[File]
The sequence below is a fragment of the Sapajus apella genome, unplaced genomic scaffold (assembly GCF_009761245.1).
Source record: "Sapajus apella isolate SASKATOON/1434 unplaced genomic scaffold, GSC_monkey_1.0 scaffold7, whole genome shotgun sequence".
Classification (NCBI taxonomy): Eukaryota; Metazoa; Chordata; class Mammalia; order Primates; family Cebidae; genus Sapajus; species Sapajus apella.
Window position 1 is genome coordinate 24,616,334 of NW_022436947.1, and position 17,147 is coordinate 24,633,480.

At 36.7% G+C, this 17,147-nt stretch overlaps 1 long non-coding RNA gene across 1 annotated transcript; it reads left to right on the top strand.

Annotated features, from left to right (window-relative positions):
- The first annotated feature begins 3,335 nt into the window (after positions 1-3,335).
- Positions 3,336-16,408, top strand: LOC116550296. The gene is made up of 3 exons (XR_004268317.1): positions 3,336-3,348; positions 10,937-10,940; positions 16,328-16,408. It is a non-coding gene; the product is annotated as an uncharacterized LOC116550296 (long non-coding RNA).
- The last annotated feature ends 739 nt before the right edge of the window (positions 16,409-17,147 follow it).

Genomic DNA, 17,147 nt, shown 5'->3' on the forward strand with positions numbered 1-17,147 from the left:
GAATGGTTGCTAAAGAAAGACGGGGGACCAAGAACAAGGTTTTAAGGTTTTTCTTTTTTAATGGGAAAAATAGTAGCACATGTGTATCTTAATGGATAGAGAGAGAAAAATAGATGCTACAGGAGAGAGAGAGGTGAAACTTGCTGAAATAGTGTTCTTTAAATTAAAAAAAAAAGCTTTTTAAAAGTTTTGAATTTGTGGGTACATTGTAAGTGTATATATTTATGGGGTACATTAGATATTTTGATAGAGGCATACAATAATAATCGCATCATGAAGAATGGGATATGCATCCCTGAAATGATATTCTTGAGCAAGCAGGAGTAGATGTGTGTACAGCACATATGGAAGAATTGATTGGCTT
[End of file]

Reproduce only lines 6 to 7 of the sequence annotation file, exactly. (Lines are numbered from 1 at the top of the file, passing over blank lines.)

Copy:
Annotated features, from left to right (window-relative positions):
- The first annotated feature begins 3,335 nt into the window (after positions 1-3,335).